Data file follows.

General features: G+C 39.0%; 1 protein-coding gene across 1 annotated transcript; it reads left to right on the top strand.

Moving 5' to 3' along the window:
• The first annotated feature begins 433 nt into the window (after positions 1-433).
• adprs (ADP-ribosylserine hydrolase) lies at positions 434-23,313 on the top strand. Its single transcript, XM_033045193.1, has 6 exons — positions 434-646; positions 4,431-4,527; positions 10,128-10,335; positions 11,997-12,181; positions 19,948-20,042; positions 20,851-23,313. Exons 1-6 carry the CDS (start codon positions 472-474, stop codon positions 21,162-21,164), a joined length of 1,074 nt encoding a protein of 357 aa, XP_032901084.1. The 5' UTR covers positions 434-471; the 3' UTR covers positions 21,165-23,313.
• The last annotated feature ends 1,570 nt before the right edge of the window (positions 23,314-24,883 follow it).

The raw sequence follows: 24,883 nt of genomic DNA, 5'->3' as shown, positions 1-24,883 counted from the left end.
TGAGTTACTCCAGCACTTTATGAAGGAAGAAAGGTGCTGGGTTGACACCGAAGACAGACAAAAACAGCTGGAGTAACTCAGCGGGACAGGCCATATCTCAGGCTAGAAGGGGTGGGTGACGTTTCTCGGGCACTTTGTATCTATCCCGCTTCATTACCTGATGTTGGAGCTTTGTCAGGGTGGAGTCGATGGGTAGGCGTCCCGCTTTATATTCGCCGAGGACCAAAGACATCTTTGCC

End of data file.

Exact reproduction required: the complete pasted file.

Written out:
General features: G+C 39.0%; 1 protein-coding gene across 1 annotated transcript; it reads left to right on the top strand.

Moving 5' to 3' along the window:
• The first annotated feature begins 433 nt into the window (after positions 1-433).
• adprs (ADP-ribosylserine hydrolase) lies at positions 434-23,313 on the top strand. Its single transcript, XM_033045193.1, has 6 exons — positions 434-646; positions 4,431-4,527; positions 10,128-10,335; positions 11,997-12,181; positions 19,948-20,042; positions 20,851-23,313. Exons 1-6 carry the CDS (start codon positions 472-474, stop codon positions 21,162-21,164), a joined length of 1,074 nt encoding a protein of 357 aa, XP_032901084.1. The 5' UTR covers positions 434-471; the 3' UTR covers positions 21,165-23,313.
• The last annotated feature ends 1,570 nt before the right edge of the window (positions 23,314-24,883 follow it).

The raw sequence follows: 24,883 nt of genomic DNA, 5'->3' as shown, positions 1-24,883 counted from the left end.
TGAGTTACTCCAGCACTTTATGAAGGAAGAAAGGTGCTGGGTTGACACCGAAGACAGACAAAAACAGCTGGAGTAACTCAGCGGGACAGGCCATATCTCAGGCTAGAAGGGGTGGGTGACGTTTCTCGGGCACTTTGTATCTATCCCGCTTCATTACCTGATGTTGGAGCTTTGTCAGGGTGGAGTCGATGGGTAGGCGTCCCGCTTTATATTCGCCGAGGACCAAAGACATCTTTGCC